Minnesota United’s ‘kit men’: Ryan Natusch, Sean Bigness really are the fabric of the club

The Loons’ kit men are responsible for setting up the team’s oval-shaped locker room at Allianz Field, with everything players need to perform — from emergency headgear down to their socked toes.

Minnesota United assistant equipment manager Sean Bigness does his pregame tradition of catching balls in a bag, which has become a hit with supporters, before a home match during the 2022 season. Bigness and Director of Equipment Ryan Natusch are integral members of MNUFC staff.
Courtesy / Minnesota United
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ST. PAUL — Minnesota United has some star power.

To name just four: There’s MLS All-Stars in Emanuel Reynoso and Dayne St. Clair, Finland national team midfielder Robin Lod and manager Adrian Heath, who had an illustrious playing career in England.

But when the Loons made their way past fans for a September match at Providence Park in Portland, Ore., no one team-wide was more sought after than Sean Bigness.

Who? The club’s assistant equipment manager.

During the MLS is Back Tournament in Florida in 2020, Bigness wanted to be more efficient at one of his tasks: collecting soccer balls at the end of pregame warmups, so on goalkeepers’ booming punts, Bigness would track them like a baseball outfielder and catch them in a mesh bag.


Once the pandemic eased and fans returned, Bigness kept up the routine and supporters embraced the organic bit of entertainment. Loons midfielder Jacori Hayes nicknamed it the “Big Show” and Allianz Field’s game operations staff have added a “cha-ching!” sound when Bigness nets each ball.

Bigness will again have his few minutes of fame before the Loons play Vancouver Whitecaps in the Decision Day finale at 4 p.m. Sunday in St. Paul.

That quirky context had some fans excited at the Loons-Timbers game in Oregon a month ago. During the promenade between bus and locker room, members of MNUFC overheard traveling supporters say: “There’s the guy who catches the balls.”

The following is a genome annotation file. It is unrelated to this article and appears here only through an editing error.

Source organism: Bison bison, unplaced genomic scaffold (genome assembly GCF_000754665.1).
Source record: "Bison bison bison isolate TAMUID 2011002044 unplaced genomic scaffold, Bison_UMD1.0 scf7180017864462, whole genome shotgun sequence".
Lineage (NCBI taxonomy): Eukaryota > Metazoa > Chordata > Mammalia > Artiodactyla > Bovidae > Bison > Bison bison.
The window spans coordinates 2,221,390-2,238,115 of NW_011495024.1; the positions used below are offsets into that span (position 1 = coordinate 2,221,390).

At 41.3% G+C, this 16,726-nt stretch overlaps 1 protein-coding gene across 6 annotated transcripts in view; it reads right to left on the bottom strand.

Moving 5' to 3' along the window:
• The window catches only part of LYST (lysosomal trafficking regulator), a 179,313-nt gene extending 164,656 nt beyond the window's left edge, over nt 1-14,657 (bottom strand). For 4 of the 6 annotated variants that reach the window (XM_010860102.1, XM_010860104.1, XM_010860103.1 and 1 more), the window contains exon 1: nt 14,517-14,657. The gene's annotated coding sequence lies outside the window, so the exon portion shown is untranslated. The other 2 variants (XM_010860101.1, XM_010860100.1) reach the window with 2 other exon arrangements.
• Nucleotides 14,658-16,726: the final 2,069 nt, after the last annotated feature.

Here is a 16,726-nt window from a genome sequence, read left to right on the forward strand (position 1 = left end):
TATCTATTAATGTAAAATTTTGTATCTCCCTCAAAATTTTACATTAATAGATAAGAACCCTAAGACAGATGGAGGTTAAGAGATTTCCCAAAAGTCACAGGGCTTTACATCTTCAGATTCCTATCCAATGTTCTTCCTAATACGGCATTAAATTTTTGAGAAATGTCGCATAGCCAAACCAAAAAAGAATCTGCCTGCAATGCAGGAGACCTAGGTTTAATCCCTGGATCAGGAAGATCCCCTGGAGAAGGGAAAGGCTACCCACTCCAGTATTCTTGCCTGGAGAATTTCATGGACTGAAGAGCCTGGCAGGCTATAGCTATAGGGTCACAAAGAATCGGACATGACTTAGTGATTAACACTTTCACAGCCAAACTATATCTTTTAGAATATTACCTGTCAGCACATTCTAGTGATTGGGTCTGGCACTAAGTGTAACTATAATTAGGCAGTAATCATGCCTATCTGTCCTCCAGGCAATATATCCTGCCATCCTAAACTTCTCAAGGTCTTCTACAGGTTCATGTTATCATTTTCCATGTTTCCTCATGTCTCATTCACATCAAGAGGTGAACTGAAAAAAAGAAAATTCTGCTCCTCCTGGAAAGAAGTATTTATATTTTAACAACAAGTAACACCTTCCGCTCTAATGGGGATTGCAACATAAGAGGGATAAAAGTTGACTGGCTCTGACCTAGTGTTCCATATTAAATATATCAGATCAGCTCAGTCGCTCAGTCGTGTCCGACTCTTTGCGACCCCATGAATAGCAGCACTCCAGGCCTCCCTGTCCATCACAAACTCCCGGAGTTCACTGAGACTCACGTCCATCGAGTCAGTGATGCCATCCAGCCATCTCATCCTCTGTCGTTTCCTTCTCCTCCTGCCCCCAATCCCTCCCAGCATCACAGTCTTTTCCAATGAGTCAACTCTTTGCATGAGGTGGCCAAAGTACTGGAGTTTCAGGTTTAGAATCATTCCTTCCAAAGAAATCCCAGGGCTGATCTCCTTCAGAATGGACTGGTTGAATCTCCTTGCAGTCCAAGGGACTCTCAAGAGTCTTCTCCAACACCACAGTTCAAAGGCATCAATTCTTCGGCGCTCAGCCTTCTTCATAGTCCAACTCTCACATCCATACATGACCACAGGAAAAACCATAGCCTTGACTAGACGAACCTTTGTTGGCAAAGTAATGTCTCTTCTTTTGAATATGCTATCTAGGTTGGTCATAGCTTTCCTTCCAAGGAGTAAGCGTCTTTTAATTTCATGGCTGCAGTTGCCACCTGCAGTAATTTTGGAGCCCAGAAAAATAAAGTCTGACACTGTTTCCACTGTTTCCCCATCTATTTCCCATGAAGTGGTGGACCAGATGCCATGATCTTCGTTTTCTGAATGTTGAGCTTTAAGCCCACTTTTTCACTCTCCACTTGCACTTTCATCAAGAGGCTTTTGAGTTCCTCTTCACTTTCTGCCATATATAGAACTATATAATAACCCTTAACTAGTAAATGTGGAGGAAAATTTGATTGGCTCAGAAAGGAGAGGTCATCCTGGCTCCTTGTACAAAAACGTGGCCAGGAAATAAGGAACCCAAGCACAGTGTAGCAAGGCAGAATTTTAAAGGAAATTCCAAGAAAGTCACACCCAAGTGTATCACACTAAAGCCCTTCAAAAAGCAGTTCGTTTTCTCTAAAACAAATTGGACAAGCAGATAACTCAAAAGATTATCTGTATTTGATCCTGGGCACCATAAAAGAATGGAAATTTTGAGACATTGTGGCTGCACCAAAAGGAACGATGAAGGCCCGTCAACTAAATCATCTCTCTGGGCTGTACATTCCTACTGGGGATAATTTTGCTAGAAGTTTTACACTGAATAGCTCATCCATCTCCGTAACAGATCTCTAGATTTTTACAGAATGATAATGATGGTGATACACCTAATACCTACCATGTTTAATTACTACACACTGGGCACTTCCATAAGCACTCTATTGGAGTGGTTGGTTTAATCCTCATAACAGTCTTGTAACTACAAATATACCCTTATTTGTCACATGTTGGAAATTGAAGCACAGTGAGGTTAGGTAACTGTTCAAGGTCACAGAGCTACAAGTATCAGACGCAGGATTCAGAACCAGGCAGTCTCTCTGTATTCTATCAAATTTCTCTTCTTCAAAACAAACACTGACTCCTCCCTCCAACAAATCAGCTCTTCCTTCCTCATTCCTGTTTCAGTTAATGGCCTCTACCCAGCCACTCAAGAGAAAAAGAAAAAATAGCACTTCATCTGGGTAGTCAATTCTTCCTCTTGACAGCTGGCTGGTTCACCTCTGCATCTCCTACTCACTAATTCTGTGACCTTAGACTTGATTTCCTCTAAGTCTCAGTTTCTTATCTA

“I thought it was quite funny,” Heath recalled. “That is a new one on me. … He’s got his own little fan club going.”

What are ‘kit men?’

Bigness and Ryan Natusch, MNUFC’s director of equipment, are known in soccer parlance as “kit men,” a role that received ample attention in the hit TV show “Ted Lasso.” In the first two seasons, character Nathan Shelley climbed from a shy, bullied kit man to wunderkind assistant coach, who then betrays head coach Lasso before jumping ship to be head coach at a rival club.

Unlike Shelley’s selfishness, Bigness and Natusch are all about the Loons. While Bigness has enjoyed his notoriety, he would much rather there be silence before games.

The Loons’ kit men are responsible for setting up the team’s oval-shaped locker room at Allianz Field, with everything players need to perform — from emergency headgear down to their socked toes.

If no player seeks them out pregame, they’ve done their job.


“The best feeling is to have no one talk to us,” Bigness said. “Except if they want to talk to us. I don’t want anyone coming up to me and saying, ‘I need this.’ If they’re thinking about that, it could take them out of their zone.”

Minnesota United Director of Equipment, Ryan Natusch, looks around during warm-ups before the start of an MLS game against Houston at Allianz Field in St. Paul in August 2021.
John Autey / St. Paul Pioneer Press file photo

Bigness has been with the Loons so long his internship offer letter came on Minnesota Stars letterhead months before the club’s pre-MLS rebrand in 2013. Natusch was in the same internship class as Bigness and never left. Bigness spent two years with Gophers football program before returning in the club’s final season before MLS in 2016. Together, they are among the club’s longest-tenured employees. (The ball-catching bit has origins to the Loons’ NASL days, but didn’t become a regular thing until two years ago.)

Their commitment includes being among the first to arrive and last to leave the club’s training grounds at the National Sports Center in Blaine each day. When the team’s flight returns from an away game at 3 a.m., they will load up the cargo van with gear for another trip up to Blaine.

They might start a load of laundry but are more concerned about the cleats, err, boots. “They smell the most,” Natusch said. “The boots need to get out, especially if we played the game in the rain. They’re … swampy. It’s really bad.”